Two years ago Rob Pena began work as a community organizer for a marijuana justice campaign within Reclaim Rhode Island. He was campaigning to help craft the future of Rhode Island’s cannabis industry, doing the work to ensure the Rhode Island Cannabis Act included social equity provisions and record expungement.
In 2022, when the bill was signed into law, it meant the passage of one of the most progressive cannabis legalization laws in the country as it put racial and economic justice at the forefront, and made space for worker-owned co-op licenses.
Initially, Reclaim intended to open their own dispensary; however, plans evolved and a coalition was formed instead: the Rhode Island Cannabis Justice Coalition. Part of that coalition is the PVD Flowers Co-Op.
“The team came together. Some of us had sold, some of us have previous records, and we came together to build a worker-owned dispensary with a union,” said Pena.
A 2021 study by the Democracy at Work Institute reported 612 worker cooperatives in the United States. A relatively low number considering the benefits. In a co-op, workers own their jobs. They have agency over their working conditions, they decide how they want to operate, they decide how they will be treated. Worker-owned co-ops can be effective tools for creating dignified employment and generating wealth.
“It’s not something that’s usual in America or pretty much anywhere,” said Pena. “It’s the idea that the workers have a workplace democracy where they have a share in the company. If you work there, you have a vote. What happens with the revenue stream? You get to vote on that. What happens with your benefit package? You get to vote on that.”
In addition to being a cooperative, PVD Flowers has its own union.
“You have the people who work in the dispensary who own a piece of the dispensary, and then you have the union specifically for the protection of the workers. We need a union so the workers have their own representation if they ever feel the co-op is going awry. It’s all around making sure there’s accountability and power distributed as equitably as possible.”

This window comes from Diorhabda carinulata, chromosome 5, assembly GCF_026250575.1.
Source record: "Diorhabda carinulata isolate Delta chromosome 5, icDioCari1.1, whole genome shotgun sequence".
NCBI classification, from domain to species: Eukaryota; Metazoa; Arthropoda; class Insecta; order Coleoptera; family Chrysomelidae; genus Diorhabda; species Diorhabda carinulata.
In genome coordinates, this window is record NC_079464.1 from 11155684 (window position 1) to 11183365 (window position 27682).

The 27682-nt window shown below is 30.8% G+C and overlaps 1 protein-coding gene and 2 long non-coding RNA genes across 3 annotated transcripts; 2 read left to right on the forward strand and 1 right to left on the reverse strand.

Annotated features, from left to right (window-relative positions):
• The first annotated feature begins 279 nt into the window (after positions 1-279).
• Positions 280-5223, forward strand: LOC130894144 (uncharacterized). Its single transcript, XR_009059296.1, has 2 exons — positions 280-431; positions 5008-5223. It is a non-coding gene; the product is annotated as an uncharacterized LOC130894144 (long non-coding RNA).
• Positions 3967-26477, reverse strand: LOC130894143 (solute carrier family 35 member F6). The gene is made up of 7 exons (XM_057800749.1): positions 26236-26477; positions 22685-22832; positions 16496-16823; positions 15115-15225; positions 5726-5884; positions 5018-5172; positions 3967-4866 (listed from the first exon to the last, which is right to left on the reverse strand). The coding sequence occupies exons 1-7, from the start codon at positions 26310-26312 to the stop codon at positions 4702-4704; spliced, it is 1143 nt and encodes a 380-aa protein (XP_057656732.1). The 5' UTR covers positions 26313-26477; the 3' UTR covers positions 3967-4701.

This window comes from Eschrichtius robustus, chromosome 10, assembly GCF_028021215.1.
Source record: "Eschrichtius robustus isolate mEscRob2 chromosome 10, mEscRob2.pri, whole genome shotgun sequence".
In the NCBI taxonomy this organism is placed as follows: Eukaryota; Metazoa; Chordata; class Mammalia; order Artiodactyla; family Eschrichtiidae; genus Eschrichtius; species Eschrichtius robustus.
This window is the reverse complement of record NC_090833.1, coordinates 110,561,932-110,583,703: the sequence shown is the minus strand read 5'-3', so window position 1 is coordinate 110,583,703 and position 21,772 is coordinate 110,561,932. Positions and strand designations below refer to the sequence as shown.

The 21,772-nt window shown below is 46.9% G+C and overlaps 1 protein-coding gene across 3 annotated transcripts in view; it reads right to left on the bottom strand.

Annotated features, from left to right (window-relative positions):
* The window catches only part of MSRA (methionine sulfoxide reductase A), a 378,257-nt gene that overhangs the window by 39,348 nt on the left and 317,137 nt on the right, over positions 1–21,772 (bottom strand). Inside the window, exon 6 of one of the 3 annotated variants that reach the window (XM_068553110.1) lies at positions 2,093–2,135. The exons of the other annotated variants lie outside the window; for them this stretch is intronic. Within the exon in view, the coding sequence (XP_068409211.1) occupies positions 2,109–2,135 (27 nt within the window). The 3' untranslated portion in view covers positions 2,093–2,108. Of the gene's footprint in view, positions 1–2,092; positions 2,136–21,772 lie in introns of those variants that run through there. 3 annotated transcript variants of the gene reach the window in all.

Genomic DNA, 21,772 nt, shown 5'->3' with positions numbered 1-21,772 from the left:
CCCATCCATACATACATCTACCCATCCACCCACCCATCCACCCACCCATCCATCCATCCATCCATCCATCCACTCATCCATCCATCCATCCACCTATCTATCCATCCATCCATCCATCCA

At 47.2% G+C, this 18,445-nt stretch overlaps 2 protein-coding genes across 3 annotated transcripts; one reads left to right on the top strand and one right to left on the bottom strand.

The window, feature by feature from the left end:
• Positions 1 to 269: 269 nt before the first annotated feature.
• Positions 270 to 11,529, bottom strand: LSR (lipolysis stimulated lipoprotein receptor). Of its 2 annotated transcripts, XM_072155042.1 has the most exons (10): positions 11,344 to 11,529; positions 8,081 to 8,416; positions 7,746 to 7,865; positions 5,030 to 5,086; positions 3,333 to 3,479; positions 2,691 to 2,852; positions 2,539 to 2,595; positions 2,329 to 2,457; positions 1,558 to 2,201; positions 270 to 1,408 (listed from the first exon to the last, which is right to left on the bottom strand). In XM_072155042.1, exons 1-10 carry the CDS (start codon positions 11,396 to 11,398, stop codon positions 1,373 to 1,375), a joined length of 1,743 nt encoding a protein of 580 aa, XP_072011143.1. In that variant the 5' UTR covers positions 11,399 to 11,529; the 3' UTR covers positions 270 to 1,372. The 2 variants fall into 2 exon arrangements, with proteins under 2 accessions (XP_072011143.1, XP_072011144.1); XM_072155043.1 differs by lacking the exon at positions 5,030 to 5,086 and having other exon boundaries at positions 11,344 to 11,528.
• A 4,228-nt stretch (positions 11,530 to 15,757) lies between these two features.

During the process of organizing and forming the coalition, Pena met many new people looking for work, some of whom were formerly incarcerated and struggling to find employment given their criminal record.
“Going to a job interview it feels kind of demeaning and embarrassing talking about a record that you’re trying to get over. You serve your time, they tell you that you serve your time, but then when you get out, it feels like you’re still doing time. You’re still being punished for things that you already paid for.”
Pena hopes the co-op model provides people with another chance, a real chance, to have power over their lives and power in the space they work in.
“We’re looking to build a business model around empowering people, not only to work for us, but how to be an active participant of a worker co-op and build skills beyond just selling weed. I always feel like when you want to help people, you start from within and then you spread outwards. We’re not trying to come off as your neighborhood drug dealers, we’re trying to educate.”
Through conversation and connection, and eventually through educational seminars and neighborhood meetings, Pena hopes PVD Flowers provides small businesses with an opportunity to strengthen community and build neighborhood wealth.
“I think it’s pretty easy to talk to a random person, no matter their politics, and say, ‘Hey, doesn’t being poor kind of suck?’ Everyone agrees with that. Everyone understands that. I think it’s pretty easy. But where do you go from there?”
PVD Flowers seeks to operate as a community base for people to come together, to meet, talk, and learn. They are currently a team of six who are actively preparing for the moment they can apply for a co-op retail license by doing the dry-yet-necessary work of defining their bylaws and finessing their business model.
Exactly when retail licenses will be issued remains a mystery; however, when the moment comes, PVD Flowers Co-Op will be ready. And down the line, when the first worker-owned cannabis dispensary co-op opens its doors, patrons will get more than a store.
“The group of people that we have are very community-oriented; that’s where their mind is. They want to meet the people that go there. We’re trying to make it so that the experience is as quick and easy as possible without it feeling hasty. We’re trying to fill in the space with what’s going on around us. We’re trying to support artists by having their artwork on display. Maybe open up a little shop for third-party vendors.
I remember I went to a cannabis convention and there was a lady that sold pastries. They had no weed in them whatsoever. She just liked weed and worked, at times, with dispensaries to sell her carrot cakes. I think that’s dope. I think that’s amazing. I would love to support small businesses and connect with folks. I’m hoping we can have a very open dialogue with the neighborhood. Like when they recognize us, we’re those dudes from the shop, not the drug dealers down the street.”
To learn more, connect with PVD Flowers Co-Op on IG @pvdflowersri.